Business names are admittedly highly personal, and change for many people is hard.  The ability to recognize that something isn’t working and needs to be corrected is an important attribute of being successful in business as well. Make sure you’re the flexible adaptive type. Generally speaking, the only successful people in business who say “That’s just the way I am!” are those that are referring to their flexible and adaptive natures.

So, how do you come up with a good name for your vacation rental?

To name your property think about its characteristics, no matter how mundane, and write them down in a list. What area, neighbourhood, street is it located on?  What does it overlook? What is nearby? Which direction does it face?  Is is shady, windy, sunny?  Is it bug infested, smelly or filthy?  What kind of plants, landscapes or water features do you have around it?  Write down everything that you can think of that is an aspect of your property in any way. Keep going until you have written down at least 40 words, even if some of them get silly.  That’s okay, it opens up your thinking.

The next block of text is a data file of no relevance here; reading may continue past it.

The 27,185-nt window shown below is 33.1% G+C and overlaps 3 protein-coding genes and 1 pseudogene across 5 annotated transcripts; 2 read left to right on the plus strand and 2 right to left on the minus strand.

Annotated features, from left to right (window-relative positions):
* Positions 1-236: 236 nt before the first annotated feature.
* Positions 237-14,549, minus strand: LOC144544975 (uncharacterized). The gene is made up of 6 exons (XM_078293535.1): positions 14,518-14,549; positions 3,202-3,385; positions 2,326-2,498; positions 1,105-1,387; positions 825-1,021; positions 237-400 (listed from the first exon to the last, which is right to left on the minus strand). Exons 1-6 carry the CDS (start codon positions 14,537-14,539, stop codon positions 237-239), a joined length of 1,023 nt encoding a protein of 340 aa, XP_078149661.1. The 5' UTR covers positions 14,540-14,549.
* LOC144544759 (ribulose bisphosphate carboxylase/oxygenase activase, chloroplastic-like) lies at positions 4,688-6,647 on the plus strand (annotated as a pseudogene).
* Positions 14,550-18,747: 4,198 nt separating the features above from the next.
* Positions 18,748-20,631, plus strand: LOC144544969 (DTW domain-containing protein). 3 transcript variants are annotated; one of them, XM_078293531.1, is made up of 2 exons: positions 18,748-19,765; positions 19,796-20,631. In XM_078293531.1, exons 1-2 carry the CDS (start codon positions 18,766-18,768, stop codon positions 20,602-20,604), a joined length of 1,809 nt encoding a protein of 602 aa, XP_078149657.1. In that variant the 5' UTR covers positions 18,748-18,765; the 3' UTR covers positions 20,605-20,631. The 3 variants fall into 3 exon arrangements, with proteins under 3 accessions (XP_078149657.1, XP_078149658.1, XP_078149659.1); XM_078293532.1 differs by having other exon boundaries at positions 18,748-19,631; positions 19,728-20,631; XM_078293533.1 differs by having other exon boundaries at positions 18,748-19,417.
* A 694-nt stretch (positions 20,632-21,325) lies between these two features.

Then take a few of those aspects and start putting them in a string and seeing how they sound together and what sort of feeling they evoke. For example you may have written down amongst others the words ‘giant’, ‘bright’, ‘lodge’, ‘ranch’, ‘valley’, ‘skies’, and ‘pines’. From these you may come up with Giant Pines Lodge, or Bright Skies Ranch.  I’m not saying these are great names, but they demonstrate how the process works.

Come up with at least five different solutions that you like.  A few will likely stick out to you as favourites.  It is an excellent idea to do the whole exercise a couple of times a week or two apart, as your mood and other distractions can affect what you come up with on each occasion.  Take your short lists and set them aside for a few days and then review them with a fresh mind.  Ones that you liked will seem poor choices and others will appear better than they did at first.

If a name suggests a feeling, that can be very powerful, but you don’t want to name your property after a feeling or opinion itself, like ‘serenity’, or ‘beautiful’. Those aren’t names, they are attributes, and shouldn’t be used for a couple of reasons; they sound much too flowery and your guests may not agree with your assessment.  A property fulfills a certain number of very utilitarian functions and prissy names often don’t serve that purpose, nor ring appropriately to all of your potential guests. For example many men won’t want to tell their buddies they stayed in a place called ‘Serenity daisies by the shore’.  On the flip side, a lot of women won’t want to stay at ‘Ted’s drinking shack’ either.